07 July 2012

Seahorse at Pulau Jong

How nice to see a seahorse at Pulau Jong this morning. My first sighting of the Tiger-tailed seahorse (Hippocamus comes) here!
The rest of the team saw lots of slugs and many other interesting creatures too!

We arrived on this last untouched island in Singapore at sunrise. With the city skyline on the horizon. Pulau Jong is what our other recreational Southern Islands looked like before they were reclaimed and developed, e.g., Sisters Islands, Kusu Island, St John's Island, Lazaru Island and Pulau Hantu.
This tiny island has forest cloaked natural cliffs, surrounded by a large reef flat that only emerges at super low spring tides. It is quite close to the refineries on Pulau Bukom, as well as the Semakau Landfill.
Pulau Jong also lies next to major shipping lanes and we see huge ships passing by as we explore this submerged reef.
Our last trip here was in April which was rather quiet, with fewer hard and soft corals than before the mass bleaching in 2010. Today, I'm trying out the intertidal survey method along the 'spine' of Pulau Jong towards Pulau Sebarok, where major petrochemical stores are located. There are also plans to locate massive floating oil storage tanks here. These tanks will be the size of VLCCs (Very Large Crude Carriers).
Doing the surveys really helps me to pay closer attention to what is on the shore. I only noticed the seahores because it was in my quadrat!
Here's what I saw during the survey.
There were a lot of Blue-spotted fantail rays (Taeniura lymma) in parts of the reef which remain submerged. Some of them like this one was quite large! It's important to step carefully on a reef survey, to avoid damaging marine life and avoid injury too.
Even blind me could spot nudibranchs as they were quite abundant today. I saw several tiny pajama-striped Dermatobranchus sp., a small black spotted white Jorunna funebris and one Glossodoris atromarginata. Under a rock I found a Bornella sp. and another strange slug, but didn't get around to taking a photo of them. Fortunately, Kok Sheng took photos of them. Needless to say, everyone else found a lot more slugs.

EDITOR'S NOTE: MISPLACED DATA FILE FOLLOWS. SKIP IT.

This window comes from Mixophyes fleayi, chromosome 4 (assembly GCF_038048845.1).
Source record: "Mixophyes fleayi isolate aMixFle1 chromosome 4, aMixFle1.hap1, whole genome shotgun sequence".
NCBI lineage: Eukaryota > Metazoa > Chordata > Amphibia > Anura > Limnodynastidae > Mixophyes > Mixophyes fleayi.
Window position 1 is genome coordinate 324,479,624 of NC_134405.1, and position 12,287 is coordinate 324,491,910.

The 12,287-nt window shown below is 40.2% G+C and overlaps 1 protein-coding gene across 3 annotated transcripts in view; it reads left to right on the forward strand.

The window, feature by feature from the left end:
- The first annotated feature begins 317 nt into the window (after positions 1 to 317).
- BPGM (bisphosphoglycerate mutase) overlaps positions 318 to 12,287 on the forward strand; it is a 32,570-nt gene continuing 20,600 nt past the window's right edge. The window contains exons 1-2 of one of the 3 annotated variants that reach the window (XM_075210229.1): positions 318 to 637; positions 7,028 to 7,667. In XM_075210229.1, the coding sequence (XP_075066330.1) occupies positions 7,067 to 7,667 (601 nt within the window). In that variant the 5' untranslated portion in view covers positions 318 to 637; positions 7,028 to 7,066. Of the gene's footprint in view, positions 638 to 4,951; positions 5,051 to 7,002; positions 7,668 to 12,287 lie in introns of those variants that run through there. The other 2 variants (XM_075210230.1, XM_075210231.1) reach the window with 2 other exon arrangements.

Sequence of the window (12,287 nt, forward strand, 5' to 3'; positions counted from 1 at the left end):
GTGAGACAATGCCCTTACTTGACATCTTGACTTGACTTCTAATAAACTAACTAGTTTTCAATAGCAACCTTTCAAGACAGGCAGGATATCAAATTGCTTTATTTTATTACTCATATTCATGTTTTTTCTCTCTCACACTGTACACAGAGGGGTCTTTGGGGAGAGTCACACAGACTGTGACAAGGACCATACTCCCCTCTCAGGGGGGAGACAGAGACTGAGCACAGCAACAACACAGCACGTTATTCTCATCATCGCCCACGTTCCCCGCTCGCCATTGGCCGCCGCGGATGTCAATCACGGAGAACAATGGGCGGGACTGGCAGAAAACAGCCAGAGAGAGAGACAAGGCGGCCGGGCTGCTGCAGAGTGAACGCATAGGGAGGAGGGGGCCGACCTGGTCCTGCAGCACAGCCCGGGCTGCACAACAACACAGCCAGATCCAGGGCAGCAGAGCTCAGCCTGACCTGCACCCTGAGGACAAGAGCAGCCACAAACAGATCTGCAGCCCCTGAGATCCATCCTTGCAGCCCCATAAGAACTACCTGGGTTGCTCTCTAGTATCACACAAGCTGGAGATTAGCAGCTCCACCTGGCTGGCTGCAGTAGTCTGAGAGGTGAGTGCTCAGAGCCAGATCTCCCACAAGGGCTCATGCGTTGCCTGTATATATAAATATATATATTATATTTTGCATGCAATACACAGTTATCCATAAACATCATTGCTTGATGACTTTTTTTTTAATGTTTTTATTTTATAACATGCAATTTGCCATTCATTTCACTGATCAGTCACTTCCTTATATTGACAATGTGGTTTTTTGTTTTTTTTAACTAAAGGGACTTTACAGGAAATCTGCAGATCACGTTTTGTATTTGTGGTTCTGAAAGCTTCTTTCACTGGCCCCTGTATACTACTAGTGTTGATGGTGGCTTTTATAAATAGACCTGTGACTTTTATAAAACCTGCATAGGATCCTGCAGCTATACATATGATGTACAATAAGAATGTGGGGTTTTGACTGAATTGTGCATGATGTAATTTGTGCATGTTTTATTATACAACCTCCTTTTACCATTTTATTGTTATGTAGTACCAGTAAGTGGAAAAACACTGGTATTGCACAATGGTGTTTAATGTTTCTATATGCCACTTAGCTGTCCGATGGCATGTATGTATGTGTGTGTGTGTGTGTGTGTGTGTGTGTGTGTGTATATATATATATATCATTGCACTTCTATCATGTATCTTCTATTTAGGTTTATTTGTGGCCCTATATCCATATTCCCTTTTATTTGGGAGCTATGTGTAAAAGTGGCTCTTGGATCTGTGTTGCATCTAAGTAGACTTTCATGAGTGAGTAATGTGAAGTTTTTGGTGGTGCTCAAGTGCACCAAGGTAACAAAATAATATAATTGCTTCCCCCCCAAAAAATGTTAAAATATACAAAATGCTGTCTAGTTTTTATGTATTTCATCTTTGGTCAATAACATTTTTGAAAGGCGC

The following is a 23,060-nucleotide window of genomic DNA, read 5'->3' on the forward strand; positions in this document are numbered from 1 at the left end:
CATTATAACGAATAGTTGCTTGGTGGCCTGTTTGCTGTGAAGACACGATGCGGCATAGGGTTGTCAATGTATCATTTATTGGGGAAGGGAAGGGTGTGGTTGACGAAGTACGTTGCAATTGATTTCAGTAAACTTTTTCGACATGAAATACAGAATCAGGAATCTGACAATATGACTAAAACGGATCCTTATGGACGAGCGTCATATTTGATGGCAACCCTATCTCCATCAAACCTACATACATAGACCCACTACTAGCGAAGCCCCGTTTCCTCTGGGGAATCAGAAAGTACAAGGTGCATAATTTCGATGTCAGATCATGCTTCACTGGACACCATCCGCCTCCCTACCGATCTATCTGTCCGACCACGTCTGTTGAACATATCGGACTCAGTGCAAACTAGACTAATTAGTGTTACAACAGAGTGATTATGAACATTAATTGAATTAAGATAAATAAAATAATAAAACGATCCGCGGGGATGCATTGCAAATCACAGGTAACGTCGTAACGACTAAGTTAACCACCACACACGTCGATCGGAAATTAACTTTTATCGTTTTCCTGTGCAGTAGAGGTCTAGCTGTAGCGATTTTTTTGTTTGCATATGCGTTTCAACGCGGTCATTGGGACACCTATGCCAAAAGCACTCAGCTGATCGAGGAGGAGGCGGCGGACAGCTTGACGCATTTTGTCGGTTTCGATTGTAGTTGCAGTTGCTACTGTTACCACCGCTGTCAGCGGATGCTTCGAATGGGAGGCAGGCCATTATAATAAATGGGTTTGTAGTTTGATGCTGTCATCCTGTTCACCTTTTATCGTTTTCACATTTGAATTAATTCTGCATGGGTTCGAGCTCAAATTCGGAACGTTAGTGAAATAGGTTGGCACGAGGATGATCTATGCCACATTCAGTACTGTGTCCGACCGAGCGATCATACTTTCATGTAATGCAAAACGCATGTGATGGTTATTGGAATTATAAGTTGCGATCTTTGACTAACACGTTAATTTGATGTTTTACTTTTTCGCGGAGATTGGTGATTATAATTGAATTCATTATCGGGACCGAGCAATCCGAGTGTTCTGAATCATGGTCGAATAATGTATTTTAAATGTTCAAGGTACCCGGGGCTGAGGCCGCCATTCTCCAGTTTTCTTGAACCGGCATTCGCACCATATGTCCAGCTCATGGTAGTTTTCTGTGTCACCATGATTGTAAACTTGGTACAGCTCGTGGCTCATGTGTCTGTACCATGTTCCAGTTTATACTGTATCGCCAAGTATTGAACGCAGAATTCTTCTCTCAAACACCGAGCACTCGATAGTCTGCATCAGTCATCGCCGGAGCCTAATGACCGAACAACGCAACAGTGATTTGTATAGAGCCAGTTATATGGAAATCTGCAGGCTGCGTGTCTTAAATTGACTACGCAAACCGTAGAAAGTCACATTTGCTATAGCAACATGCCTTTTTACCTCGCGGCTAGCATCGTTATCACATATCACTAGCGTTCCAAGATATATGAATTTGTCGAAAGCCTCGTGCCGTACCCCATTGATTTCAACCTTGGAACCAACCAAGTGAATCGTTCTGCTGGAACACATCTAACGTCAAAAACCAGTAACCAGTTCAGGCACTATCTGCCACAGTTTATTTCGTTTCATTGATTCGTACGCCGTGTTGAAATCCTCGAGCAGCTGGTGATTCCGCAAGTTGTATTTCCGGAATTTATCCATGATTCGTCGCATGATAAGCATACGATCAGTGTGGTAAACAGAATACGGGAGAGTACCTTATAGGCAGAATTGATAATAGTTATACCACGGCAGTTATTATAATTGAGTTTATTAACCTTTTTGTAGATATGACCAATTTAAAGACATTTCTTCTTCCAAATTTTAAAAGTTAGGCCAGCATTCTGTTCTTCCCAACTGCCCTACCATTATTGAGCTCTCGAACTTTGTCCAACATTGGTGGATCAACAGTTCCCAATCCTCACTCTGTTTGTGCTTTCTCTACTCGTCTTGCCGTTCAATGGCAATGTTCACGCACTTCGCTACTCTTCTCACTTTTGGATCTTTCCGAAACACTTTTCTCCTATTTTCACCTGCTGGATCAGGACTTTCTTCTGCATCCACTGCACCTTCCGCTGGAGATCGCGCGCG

I notice the leathery soft corals (Family Alcyoniidae) here are much smaller than before the mass bleaching in 2010. Today, they seemed mostly alright, although some had fuzzy growths at the edges.
There were also several other kinds of leathery soft corals. Today I saw many colonies of Starry leathery corals. I also saw some Flowery soft corals (Family Nephtheidae) which looked alright.
Most of the corals I saw on this trip were Pore corals (Porites sp.). They all seemed fine, nice and brown, and I didn't see any bleaching.
Some of the Pore corals had white marks which were probably made by fishes nibbling on them.
I also saw some, but not many, Favid corals (Family Faviidae).
Among the other kinds of corals I saw was one Sandpaper coral (Psammocora sp.), a Pebble coral (Astreopora sp.), some Disk corals (Turbinaria sp.) and several Anemone corals (Goniopora sp.). All seemed alright. Kok Sheng and the rest saw a wider variety of hard corals.
The only bleached thing I came across was this. I'm not sure what it is, possibly a sponge?
I also came across one recently dead coral. The dead skeleton has yet to be colonised by encrusting organisms.
I also checked under rocks today and saw lots of snails, clams and little crabs. I saw what looks like the flatworm Maritigrella fuscopuntata, my first sighting of this in the South. Elsewhere, I saw many Blue-lined flatworms (Pseudoceros sp.). There were many Long black sea cucumbers (Holothuria leucospilota) too, and I saw two small sea cucumbers that might be the Little african sea cucumber (Afrocucumis africana).
Among the special plants found on the natural coastal forest here is the Delek air (Memecylon edule) which was blooming and fruiting! Joseph Lai came with us a while back and has shared a list of plants found on Pulau Jong.
I checked up on the small patches of seagrasses found here. There are nice growths of Sickle seagrass (Thalassia hemprichii) and Spoon seagrass (Halophila ovalis).
We came across two broken fish traps, but no new ones. On our last trip in April, we saw many of these traps.
Kok Sheng checked on and found the other Fluted giant clam (Tridacna squamosa) on Pulau Jong is still alive. Hurray! We don't get to visit Pulau Jong very often and I hope it will stay well until our next trip.

Tomorrow, another submerged reef adventure!

Posts by others on this trip
  • Pei Yan who was happy slugging at Jong.
  • Kok Sheng with more slugs, corals, giant clam. 
  • Russel on facebook with lovely video clips, lots of photos of clear water and marine critters. 
  • Chay Hoon on facebook with lots of slugs! 
  • Rene shares about her first trip to Jong on facebook.

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